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Genomic analysis and biorepository research study takes aim at metastatic bladder cancer

Hoosier Cancer Research Network is partnering with the Bladder Cancer Advocacy Network (BCAN) to conduct a large-scale bladder cancer genomic analysis and biorepository research study.

Known as UC-GENOME (HCRN GU15-217), the research study is the first project of the Bladder Cancer Genomics Consortium (BCGC), a collaborative effort between BCAN and major medical centers. The BCGC’s goal is to develop an enriched understanding of the genomic profile of bladder cancer to facilitate the development of novel therapeutics.

The research study is open to accrual at the University of North Carolina Lineberger Comprehensive Cancer Center in Chapel Hill, N.C. Additional sites are expected to open soon.

Bladder cancer is the fifth most commonly diagnosed cancer in the United States, with nearly 75,000 new cases and 16,000 deaths in 2015. The current standard approach for patients with metastatic disease is chemotherapy, and only recently has there been an FDA-approved therapy for patients with metastatic disease who progress on first-line therapy.

“Although chemotherapy is associated with a survival benefit, it does not cure patients, and therefore patients need subsequent therapies,” said Matthew Milowsky, MD, of the UNC Lineberger Comprehensive Cancer Center. Milowsky is the research study’s sponsor-investigator and the chair of the BCGC Genomics Advisory Board.

While limited options exist for patients with metastatic disease, Milowsky notes that recent collaborations have led to the discovery of new targets for potential treatment.

“We learned from the Cancer Genome Atlas experience in 2014 that bladder cancer has many potential actionable alterations,” Milowsky said. “These are genetic events that are potentially targetable with drugs that are either already on the shelf or in clinical trials.”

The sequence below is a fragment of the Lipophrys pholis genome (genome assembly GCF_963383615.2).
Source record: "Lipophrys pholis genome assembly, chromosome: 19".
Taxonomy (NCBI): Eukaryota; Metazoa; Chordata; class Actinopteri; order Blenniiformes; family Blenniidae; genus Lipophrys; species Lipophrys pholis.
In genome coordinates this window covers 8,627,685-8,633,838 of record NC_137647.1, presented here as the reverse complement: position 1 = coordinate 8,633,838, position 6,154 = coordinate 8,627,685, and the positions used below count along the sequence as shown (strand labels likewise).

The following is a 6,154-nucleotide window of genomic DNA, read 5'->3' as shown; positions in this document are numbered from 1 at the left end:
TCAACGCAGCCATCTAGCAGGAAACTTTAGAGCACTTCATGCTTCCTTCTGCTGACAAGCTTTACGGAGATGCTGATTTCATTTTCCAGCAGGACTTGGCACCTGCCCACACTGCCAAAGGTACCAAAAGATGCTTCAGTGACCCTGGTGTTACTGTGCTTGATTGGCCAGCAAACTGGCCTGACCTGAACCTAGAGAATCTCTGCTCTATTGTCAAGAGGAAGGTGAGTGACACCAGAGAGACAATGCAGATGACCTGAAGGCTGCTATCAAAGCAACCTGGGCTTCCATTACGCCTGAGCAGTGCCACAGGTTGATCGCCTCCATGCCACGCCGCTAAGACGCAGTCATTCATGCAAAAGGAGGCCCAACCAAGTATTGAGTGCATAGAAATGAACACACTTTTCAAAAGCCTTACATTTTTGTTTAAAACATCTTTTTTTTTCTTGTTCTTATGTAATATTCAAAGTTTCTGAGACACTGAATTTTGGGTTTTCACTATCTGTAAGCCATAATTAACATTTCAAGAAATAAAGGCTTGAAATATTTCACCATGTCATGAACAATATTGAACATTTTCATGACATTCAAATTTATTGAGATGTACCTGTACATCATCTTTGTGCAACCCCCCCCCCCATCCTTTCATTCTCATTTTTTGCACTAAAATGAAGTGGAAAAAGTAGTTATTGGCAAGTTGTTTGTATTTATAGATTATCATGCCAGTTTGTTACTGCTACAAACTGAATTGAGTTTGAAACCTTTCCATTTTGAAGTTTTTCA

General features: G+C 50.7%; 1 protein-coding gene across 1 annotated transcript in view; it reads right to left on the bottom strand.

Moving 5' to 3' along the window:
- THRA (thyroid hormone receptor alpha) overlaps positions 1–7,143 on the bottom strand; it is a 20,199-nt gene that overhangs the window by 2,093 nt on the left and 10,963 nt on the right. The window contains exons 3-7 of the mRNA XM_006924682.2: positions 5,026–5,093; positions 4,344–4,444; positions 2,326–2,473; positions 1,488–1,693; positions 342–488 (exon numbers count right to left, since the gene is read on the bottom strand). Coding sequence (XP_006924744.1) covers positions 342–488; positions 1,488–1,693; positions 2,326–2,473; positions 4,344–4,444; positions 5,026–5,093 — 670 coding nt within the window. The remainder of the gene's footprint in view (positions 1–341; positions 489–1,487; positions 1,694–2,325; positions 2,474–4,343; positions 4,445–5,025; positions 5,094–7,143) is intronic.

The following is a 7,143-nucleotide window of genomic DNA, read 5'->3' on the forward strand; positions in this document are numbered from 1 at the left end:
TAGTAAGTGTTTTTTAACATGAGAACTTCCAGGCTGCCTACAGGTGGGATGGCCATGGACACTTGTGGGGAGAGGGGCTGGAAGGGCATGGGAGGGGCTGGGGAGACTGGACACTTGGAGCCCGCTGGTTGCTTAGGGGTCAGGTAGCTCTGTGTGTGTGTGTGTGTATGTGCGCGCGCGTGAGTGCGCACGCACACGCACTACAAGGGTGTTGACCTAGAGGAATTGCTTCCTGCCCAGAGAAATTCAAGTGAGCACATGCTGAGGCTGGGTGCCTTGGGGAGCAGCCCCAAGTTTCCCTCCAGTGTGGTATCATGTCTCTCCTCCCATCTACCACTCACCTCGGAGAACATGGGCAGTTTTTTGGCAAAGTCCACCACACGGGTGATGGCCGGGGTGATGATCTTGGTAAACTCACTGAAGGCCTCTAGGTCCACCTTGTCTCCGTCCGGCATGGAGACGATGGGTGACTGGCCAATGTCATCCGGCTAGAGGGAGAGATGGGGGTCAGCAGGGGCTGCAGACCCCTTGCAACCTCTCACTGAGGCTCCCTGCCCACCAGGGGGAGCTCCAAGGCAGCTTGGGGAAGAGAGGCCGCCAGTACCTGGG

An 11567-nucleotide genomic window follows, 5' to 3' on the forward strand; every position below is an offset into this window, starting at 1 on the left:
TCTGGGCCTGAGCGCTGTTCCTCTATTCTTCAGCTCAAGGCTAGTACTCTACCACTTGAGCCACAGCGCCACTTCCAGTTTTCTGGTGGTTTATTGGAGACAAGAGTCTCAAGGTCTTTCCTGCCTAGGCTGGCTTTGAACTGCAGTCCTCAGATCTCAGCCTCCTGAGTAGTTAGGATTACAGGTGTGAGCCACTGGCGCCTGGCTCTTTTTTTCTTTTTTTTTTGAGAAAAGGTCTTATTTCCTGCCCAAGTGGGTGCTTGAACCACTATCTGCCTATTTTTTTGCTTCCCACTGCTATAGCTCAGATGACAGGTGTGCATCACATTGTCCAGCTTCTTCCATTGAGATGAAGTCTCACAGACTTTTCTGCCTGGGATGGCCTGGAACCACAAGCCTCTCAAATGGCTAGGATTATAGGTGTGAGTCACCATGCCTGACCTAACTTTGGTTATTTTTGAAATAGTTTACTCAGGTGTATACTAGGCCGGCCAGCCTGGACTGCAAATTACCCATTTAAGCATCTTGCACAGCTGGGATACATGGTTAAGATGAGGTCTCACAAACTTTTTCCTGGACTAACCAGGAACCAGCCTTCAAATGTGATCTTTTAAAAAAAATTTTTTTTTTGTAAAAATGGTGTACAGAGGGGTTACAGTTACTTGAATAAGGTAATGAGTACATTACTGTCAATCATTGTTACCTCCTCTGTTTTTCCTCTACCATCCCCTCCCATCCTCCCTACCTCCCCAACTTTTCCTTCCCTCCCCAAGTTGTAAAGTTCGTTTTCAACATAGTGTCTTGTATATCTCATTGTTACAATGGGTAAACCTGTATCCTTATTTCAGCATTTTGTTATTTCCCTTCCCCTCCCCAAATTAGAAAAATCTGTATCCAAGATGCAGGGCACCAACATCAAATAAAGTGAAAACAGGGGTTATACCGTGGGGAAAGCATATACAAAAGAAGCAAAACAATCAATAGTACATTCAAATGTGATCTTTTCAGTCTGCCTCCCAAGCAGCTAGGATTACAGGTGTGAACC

UC-GENOME builds on these discoveries by incorporating next generation sequencing (NGS) to identify genomic data about a patient’s tumor. NGS will help researchers determine whether targetable events have occurred in the patient’s tumor that could guide treatment options.

A co-equal aim of UC-GENOME is to establish a biospecimen repository to aid future research. “The goal of this is to perform, down the line, collaborative translational research to drive the field forward,” Milowsky said.

Funding for UC-GENOME is provided by the Bladder Cancer Advocacy Network, a not-for-profit organization established in 2005 as the first national patient-based advocacy organization for bladder cancer.

UC-GENOME will enroll about 200 subjects with metastatic urothelial carcinoma of the bladder, urethra, ureter, or renal pelvis. Additional eligibility requirements must be met to enroll.

For more information about this research study, including full eligibility requirements, visit www.clinicaltrials.gov (study #NCT02643043).

About Hoosier Cancer Research Network:

Hoosier Cancer Research Network (formerly known as Hoosier Oncology Group) conducts innovative cancer research in collaboration with academic and community physicians and scientists across the United States. The organization provides comprehensive clinical trial management and support, from conception through publication. Created in 1984 as a program of the Walther Cancer Institute, Hoosier Cancer Research Network became an independent nonprofit clinical research organization in 2007. Since its founding, Hoosier Cancer Research Network has initiated more than 160 trials in a variety of cancer types and supportive care, resulting in more than 350 publications. More than 5,000 subjects have participated in Hoosier Cancer Research Network clinical trials.